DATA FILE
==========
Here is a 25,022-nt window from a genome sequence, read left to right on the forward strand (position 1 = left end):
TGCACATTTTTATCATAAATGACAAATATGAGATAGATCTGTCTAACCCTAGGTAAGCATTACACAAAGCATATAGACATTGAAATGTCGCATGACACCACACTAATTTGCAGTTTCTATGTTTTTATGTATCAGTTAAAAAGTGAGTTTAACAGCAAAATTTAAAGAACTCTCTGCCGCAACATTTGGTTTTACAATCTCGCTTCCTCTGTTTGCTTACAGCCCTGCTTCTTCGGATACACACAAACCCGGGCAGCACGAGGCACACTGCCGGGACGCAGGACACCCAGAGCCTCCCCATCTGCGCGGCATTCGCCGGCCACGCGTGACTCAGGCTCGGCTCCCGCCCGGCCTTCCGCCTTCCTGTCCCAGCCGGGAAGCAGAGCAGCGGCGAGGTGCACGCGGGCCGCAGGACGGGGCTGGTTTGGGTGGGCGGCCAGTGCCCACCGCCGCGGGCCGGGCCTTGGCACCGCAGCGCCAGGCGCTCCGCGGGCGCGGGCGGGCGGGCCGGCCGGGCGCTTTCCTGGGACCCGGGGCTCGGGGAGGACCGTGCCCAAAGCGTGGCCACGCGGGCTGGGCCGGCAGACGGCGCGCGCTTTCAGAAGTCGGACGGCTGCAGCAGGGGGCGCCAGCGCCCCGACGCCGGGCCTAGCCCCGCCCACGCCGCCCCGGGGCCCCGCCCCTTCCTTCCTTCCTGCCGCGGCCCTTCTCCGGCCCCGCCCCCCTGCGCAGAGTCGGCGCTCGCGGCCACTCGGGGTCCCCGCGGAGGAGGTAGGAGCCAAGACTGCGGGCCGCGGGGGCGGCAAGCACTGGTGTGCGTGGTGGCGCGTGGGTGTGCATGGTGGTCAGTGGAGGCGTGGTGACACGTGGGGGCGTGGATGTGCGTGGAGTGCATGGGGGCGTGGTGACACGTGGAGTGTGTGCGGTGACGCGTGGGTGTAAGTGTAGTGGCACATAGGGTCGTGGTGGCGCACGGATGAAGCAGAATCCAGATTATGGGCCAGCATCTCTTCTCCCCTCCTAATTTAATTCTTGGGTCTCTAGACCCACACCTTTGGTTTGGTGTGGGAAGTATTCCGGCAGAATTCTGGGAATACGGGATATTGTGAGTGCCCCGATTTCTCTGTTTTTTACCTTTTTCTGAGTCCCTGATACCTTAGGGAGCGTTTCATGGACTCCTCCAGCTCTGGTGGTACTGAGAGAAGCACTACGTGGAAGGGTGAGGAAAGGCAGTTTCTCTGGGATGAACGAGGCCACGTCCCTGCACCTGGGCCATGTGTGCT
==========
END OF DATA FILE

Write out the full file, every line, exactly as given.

Here is a 25,022-nt window from a genome sequence, read left to right on the forward strand (position 1 = left end):
TGCACATTTTTATCATAAATGACAAATATGAGATAGATCTGTCTAACCCTAGGTAAGCATTACACAAAGCATATAGACATTGAAATGTCGCATGACACCACACTAATTTGCAGTTTCTATGTTTTTATGTATCAGTTAAAAAGTGAGTTTAACAGCAAAATTTAAAGAACTCTCTGCCGCAACATTTGGTTTTACAATCTCGCTTCCTCTGTTTGCTTACAGCCCTGCTTCTTCGGATACACACAAACCCGGGCAGCACGAGGCACACTGCCGGGACGCAGGACACCCAGAGCCTCCCCATCTGCGCGGCATTCGCCGGCCACGCGTGACTCAGGCTCGGCTCCCGCCCGGCCTTCCGCCTTCCTGTCCCAGCCGGGAAGCAGAGCAGCGGCGAGGTGCACGCGGGCCGCAGGACGGGGCTGGTTTGGGTGGGCGGCCAGTGCCCACCGCCGCGGGCCGGGCCTTGGCACCGCAGCGCCAGGCGCTCCGCGGGCGCGGGCGGGCGGGCCGGCCGGGCGCTTTCCTGGGACCCGGGGCTCGGGGAGGACCGTGCCCAAAGCGTGGCCACGCGGGCTGGGCCGGCAGACGGCGCGCGCTTTCAGAAGTCGGACGGCTGCAGCAGGGGGCGCCAGCGCCCCGACGCCGGGCCTAGCCCCGCCCACGCCGCCCCGGGGCCCCGCCCCTTCCTTCCTTCCTGCCGCGGCCCTTCTCCGGCCCCGCCCCCCTGCGCAGAGTCGGCGCTCGCGGCCACTCGGGGTCCCCGCGGAGGAGGTAGGAGCCAAGACTGCGGGCCGCGGGGGCGGCAAGCACTGGTGTGCGTGGTGGCGCGTGGGTGTGCATGGTGGTCAGTGGAGGCGTGGTGACACGTGGGGGCGTGGATGTGCGTGGAGTGCATGGGGGCGTGGTGACACGTGGAGTGTGTGCGGTGACGCGTGGGTGTAAGTGTAGTGGCACATAGGGTCGTGGTGGCGCACGGATGAAGCAGAATCCAGATTATGGGCCAGCATCTCTTCTCCCCTCCTAATTTAATTCTTGGGTCTCTAGACCCACACCTTTGGTTTGGTGTGGGAAGTATTCCGGCAGAATTCTGGGAATACGGGATATTGTGAGTGCCCCGATTTCTCTGTTTTTTACCTTTTTCTGAGTCCCTGATACCTTAGGGAGCGTTTCATGGACTCCTCCAGCTCTGGTGGTACTGAGAGAAGCACTACGTGGAAGGGTGAGGAAAGGCAGTTTCTCTGGGATGAACGAGGCCACGTCCCTGCACCTGGGCCATGTGTGCT